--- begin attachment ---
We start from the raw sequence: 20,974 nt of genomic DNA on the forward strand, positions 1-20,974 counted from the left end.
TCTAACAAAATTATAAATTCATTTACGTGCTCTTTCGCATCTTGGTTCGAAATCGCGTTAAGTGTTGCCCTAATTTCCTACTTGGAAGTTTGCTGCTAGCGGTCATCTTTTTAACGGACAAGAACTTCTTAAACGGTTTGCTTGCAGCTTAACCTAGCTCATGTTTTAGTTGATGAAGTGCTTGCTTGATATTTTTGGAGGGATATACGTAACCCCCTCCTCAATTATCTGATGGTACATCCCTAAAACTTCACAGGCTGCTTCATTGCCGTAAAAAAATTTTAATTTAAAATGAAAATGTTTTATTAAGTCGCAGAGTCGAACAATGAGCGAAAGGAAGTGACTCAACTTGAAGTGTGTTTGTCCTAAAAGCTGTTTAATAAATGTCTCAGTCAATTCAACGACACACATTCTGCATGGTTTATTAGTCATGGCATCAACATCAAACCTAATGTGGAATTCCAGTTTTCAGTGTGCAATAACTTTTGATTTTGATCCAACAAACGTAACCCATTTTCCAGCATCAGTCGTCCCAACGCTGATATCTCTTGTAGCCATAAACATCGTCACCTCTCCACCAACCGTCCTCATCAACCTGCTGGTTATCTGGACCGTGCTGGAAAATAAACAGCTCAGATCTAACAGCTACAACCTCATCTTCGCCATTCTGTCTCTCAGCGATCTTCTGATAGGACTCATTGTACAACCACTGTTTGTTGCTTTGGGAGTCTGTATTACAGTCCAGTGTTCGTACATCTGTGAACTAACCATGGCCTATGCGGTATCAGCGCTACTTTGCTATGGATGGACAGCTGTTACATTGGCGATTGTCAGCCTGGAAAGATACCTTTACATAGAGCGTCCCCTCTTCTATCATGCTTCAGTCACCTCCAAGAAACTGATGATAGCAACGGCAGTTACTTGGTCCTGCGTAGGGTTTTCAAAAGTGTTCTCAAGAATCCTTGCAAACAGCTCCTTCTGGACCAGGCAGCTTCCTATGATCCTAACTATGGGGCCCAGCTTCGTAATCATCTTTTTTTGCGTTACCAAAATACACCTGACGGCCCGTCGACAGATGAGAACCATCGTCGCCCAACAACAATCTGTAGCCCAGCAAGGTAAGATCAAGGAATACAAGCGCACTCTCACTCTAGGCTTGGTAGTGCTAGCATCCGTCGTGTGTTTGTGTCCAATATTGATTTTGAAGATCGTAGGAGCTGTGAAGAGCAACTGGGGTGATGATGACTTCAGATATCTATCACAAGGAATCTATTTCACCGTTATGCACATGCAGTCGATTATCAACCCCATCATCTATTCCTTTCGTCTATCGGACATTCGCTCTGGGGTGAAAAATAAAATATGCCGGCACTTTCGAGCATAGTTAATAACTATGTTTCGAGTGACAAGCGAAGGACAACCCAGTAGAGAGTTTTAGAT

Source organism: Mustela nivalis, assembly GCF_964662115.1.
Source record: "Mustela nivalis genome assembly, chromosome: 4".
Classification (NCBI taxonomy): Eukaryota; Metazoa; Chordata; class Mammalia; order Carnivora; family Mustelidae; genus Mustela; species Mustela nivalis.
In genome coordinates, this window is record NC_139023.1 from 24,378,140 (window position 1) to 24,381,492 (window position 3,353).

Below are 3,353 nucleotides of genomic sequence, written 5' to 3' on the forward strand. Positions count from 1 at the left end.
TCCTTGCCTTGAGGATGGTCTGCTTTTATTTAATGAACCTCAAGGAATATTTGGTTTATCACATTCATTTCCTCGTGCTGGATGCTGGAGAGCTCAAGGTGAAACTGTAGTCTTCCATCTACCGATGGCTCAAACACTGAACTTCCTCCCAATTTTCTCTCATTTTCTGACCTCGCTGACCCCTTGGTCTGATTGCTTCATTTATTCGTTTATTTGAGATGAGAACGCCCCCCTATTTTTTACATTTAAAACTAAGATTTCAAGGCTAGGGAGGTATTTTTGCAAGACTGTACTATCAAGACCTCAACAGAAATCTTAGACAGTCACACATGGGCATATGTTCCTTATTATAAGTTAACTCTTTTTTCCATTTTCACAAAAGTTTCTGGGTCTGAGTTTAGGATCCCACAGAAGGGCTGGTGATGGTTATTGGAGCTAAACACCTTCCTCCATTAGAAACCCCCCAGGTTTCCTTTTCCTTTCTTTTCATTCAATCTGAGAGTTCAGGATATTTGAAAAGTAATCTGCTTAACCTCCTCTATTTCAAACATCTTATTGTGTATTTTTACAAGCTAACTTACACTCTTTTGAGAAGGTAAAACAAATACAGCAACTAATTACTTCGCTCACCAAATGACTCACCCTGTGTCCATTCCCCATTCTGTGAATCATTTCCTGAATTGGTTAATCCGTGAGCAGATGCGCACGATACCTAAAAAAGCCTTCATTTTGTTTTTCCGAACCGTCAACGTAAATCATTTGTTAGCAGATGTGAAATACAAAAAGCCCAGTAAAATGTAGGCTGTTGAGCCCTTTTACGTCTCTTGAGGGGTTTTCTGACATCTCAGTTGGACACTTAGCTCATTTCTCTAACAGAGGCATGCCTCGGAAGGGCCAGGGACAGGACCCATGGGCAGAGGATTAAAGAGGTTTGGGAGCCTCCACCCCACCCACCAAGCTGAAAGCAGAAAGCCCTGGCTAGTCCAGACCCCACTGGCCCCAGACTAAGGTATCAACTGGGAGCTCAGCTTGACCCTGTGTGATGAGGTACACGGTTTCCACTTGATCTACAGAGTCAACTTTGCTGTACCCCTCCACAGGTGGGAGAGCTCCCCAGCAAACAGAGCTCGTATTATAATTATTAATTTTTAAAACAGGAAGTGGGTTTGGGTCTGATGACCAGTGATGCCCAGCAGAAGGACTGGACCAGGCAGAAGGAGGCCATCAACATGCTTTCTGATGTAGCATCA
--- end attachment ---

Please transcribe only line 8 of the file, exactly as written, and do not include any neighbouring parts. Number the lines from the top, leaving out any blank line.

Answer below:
TCCTTGCCTTGAGGATGGTCTGCTTTTATTTAATGAACCTCAAGGAATATTTGGTTTATCACATTCATTTCCTCGTGCTGGATGCTGGAGAGCTCAAGGTGAAACTGTAGTCTTCCATCTACCGATGGCTCAAACACTGAACTTCCTCCCAATTTTCTCTCATTTTCTGACCTCGCTGACCCCTTGGTCTGATTGCTTCATTTATTCGTTTATTTGAGATGAGAACGCCCCCCTATTTTTTACATTTAAAACTAAGATTTCAAGGCTAGGGAGGTATTTTTGCAAGACTGTACTATCAAGACCTCAACAGAAATCTTAGACAGTCACACATGGGCATATGTTCCTTATTATAAGTTAACTCTTTTTTCCATTTTCACAAAAGTTTCTGGGTCTGAGTTTAGGATCCCACAGAAGGGCTGGTGATGGTTATTGGAGCTAAACACCTTCCTCCATTAGAAACCCCCCAGGTTTCCTTTTCCTTTCTTTTCATTCAATCTGAGAGTTCAGGATATTTGAAAAGTAATCTGCTTAACCTCCTCTATTTCAAACATCTTATTGTGTATTTTTACAAGCTAACTTACACTCTTTTGAGAAGGTAAAACAAATACAGCAACTAATTACTTCGCTCACCAAATGACTCACCCTGTGTCCATTCCCCATTCTGTGAATCATTTCCTGAATTGGTTAATCCGTGAGCAGATGCGCACGATACCTAAAAAAGCCTTCATTTTGTTTTTCCGAACCGTCAACGTAAATCATTTGTTAGCAGATGTGAAATACAAAAAGCCCAGTAAAATGTAGGCTGTTGAGCCCTTTTACGTCTCTTGAGGGGTTTTCTGACATCTCAGTTGGACACTTAGCTCATTTCTCTAACAGAGGCATGCCTCGGAAGGGCCAGGGACAGGACCCATGGGCAGAGGATTAAAGAGGTTTGGGAGCCTCCACCCCACCCACCAAGCTGAAAGCAGAAAGCCCTGGCTAGTCCAGACCCCACTGGCCCCAGACTAAGGTATCAACTGGGAGCTCAGCTTGACCCTGTGTGATGAGGTACACGGTTTCCACTTGATCTACAGAGTCAACTTTGCTGTACCCCTCCACAGGTGGGAGAGCTCCCCAGCAAACAGAGCTCGTATTATAATTATTAATTTTTAAAACAGGAAGTGGGTTTGGGTCTGATGACCAGTGATGCCCAGCAGAAGGACTGGACCAGGCAGAAGGAGGCCATCAACATGCTTTCTGATGTAGCATCA